Worldchanging guest writers David Zaks and Chad Monfreda are graduate research assistants at the Center for Sustainability and the Global Environment at UW-Madison where they work on understanding how human activities affect the biological and physical systems of our planet.
Ecology has long been a descriptive science with real but limited links to the policy community. A new science of ecology, however, is emerging to forge the collaborations with social scientists and decision makers needed for a bright green future. Stephen Carpenter and Carl Folke outline a vision for the future of ecology in their recent article, Ecology for Transformation. You need a subscription to access the full article, so we'll quote them at length:
Scenarios with positive visions are quite different from projections of environmental disaster..Doom-and-gloom predictions are sometimes needed, and they might sell newspapers, but they do little to inspire people or to evoke proactive forward-looking steps toward a better world. Transformation requires evocative visions of better worlds to compare and evaluate the diverse alternatives available to us ... Although we cannot predict the future, we have much to decide. Better decisions start from better visions, and such visions need ecological perspectives.
'Ecology for Transformation' offers the perspective of resilient social-ecological systems. Simply put, it recognizes that ecosystems and human society are interdependent, and that they need the capacity to withstand and adapt to an increasingly bumpy future.
Examples of resilient social-ecological systems abound in all kinds of notoriously difficult to manage areas, like natural disaster response and rangeland management. Resilience sounds great, but how do we get there? Fortunately Carpenter and Folke offer a theoretically robust three-part transformative framework:
2. Environmentally sound technology
3. Adaptive governance
Diversity constitutes the raw material we can draw from to create effective technologies and institutions. It reflects the wealth of genetic and memetic resources at our disposal, in the form of biodiversity, landscapes, cultures, ideas, and economic livelihoods. We need to foster diversity as an insurance package for hard times because...
...crisis can create opportunities for reorganizing the relationships of society to ecosystems. At such times, barriers to action might break down, if only for a short time, and new approaches have a chance to change the direction of ecosystem management. To succeed, a particular approach or vision must be well-formed by the time the crisis arises, because the opportunity for change might be short-lived.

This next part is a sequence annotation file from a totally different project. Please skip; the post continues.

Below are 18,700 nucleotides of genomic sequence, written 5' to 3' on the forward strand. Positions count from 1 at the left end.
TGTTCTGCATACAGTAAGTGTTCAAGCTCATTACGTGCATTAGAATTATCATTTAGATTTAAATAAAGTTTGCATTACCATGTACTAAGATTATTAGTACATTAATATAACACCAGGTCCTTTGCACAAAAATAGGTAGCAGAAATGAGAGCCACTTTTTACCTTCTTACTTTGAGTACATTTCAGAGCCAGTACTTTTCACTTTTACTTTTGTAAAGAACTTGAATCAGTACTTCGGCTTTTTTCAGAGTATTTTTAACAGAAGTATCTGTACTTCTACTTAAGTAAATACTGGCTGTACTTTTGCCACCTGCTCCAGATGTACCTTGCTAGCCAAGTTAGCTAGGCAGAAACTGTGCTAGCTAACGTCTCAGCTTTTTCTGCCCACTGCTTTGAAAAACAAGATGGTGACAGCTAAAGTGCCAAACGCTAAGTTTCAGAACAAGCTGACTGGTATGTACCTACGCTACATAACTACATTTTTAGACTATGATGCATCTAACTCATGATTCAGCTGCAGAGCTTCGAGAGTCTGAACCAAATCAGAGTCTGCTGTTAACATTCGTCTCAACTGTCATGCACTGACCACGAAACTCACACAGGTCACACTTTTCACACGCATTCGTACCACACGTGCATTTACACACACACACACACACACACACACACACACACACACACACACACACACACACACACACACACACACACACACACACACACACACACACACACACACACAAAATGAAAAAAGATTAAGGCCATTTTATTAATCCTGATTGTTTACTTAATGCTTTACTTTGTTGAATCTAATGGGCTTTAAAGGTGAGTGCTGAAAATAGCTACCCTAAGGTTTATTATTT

Environmentally sound technology ranges from incremental advancements in energy efficiency to innovative economic tools like natural capital valuation and markets for ecosystem services. Diversity and technology should sound familiar enough to WorldChanging readers. Ecology for transformation, however, goes on, to challenge us to engage in adaptive governance that recognizes the reality of constant change. The authors define adaptive governance as:
Institutional and political frameworks designed to adapt to changing relationships between society and ecosystems in ways that sustain ecosystem services; expands the focus from adaptive management of ecosystems to address the broader social contexts that enable ecosystem based management.
Governance is much broader than what we normally think of as government and encompasses all of the actors who shape the way we work, live, and interact. Communication across various scales, from individuals to institutions, is vital for effective governance. Many of the management and governance structures currently in place are static, but an 'adaptive' approach promises more sustainable outcomes by negotiating uncertainty and change.
About 12 million people live around the Laguna Lake in the Philippines. The governance was compartmentalized and non-participatory before the authorities formed 33 River Rehabilitation Councils (RRCs), which included several stakeholders. The RRCs can be regarded as bridging organizations that are able to address social as well as ecological drivers and make comprehensive and effective responses to declining trends. The scientific community played an important role in the formation of RRCs.
As we plan and implement the next generation of ecological monitoring networks and scientific assessments, inventing technologically effective and democratically fair outcomes is critical. Incorporating technology and governance in an ecological framework has the capability to strengthen social-ecological networks, from the local to the global. The themes running through WorldChanging come close to this idea, but we should begin to think through it more deliberately. What do you see that might put us on the adaptive path?